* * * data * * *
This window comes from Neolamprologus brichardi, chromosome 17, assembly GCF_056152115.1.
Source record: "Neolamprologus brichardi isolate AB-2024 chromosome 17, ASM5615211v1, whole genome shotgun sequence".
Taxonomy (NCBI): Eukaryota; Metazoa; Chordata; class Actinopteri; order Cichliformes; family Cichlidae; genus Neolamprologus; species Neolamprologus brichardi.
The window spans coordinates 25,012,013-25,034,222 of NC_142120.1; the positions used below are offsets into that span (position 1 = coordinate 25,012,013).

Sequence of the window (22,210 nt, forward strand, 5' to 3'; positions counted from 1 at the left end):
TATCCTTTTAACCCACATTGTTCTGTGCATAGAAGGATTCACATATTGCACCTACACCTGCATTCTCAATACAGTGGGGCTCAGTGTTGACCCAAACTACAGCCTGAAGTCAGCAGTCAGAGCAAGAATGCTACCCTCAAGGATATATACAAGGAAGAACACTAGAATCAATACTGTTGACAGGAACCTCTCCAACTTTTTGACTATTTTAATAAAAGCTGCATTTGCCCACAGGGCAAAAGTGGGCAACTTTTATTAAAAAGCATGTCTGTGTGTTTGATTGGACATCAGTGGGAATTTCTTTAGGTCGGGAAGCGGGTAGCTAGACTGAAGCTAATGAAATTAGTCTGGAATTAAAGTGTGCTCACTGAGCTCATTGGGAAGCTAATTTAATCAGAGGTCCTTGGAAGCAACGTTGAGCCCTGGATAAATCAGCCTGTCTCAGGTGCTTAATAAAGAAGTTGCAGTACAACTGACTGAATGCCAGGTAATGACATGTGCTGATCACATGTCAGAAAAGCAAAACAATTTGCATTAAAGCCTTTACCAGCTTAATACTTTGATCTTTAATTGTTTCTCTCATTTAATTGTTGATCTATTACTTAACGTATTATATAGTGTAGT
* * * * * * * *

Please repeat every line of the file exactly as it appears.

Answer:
This window comes from Neolamprologus brichardi, chromosome 17, assembly GCF_056152115.1.
Source record: "Neolamprologus brichardi isolate AB-2024 chromosome 17, ASM5615211v1, whole genome shotgun sequence".
Taxonomy (NCBI): Eukaryota; Metazoa; Chordata; class Actinopteri; order Cichliformes; family Cichlidae; genus Neolamprologus; species Neolamprologus brichardi.
The window spans coordinates 25,012,013-25,034,222 of NC_142120.1; the positions used below are offsets into that span (position 1 = coordinate 25,012,013).

Sequence of the window (22,210 nt, forward strand, 5' to 3'; positions counted from 1 at the left end):
TATCCTTTTAACCCACATTGTTCTGTGCATAGAAGGATTCACATATTGCACCTACACCTGCATTCTCAATACAGTGGGGCTCAGTGTTGACCCAAACTACAGCCTGAAGTCAGCAGTCAGAGCAAGAATGCTACCCTCAAGGATATATACAAGGAAGAACACTAGAATCAATACTGTTGACAGGAACCTCTCCAACTTTTTGACTATTTTAATAAAAGCTGCATTTGCCCACAGGGCAAAAGTGGGCAACTTTTATTAAAAAGCATGTCTGTGTGTTTGATTGGACATCAGTGGGAATTTCTTTAGGTCGGGAAGCGGGTAGCTAGACTGAAGCTAATGAAATTAGTCTGGAATTAAAGTGTGCTCACTGAGCTCATTGGGAAGCTAATTTAATCAGAGGTCCTTGGAAGCAACGTTGAGCCCTGGATAAATCAGCCTGTCTCAGGTGCTTAATAAAGAAGTTGCAGTACAACTGACTGAATGCCAGGTAATGACATGTGCTGATCACATGTCAGAAAAGCAAAACAATTTGCATTAAAGCCTTTACCAGCTTAATACTTTGATCTTTAATTGTTTCTCTCATTTAATTGTTGATCTATTACTTAACGTATTATATAGTGTAGT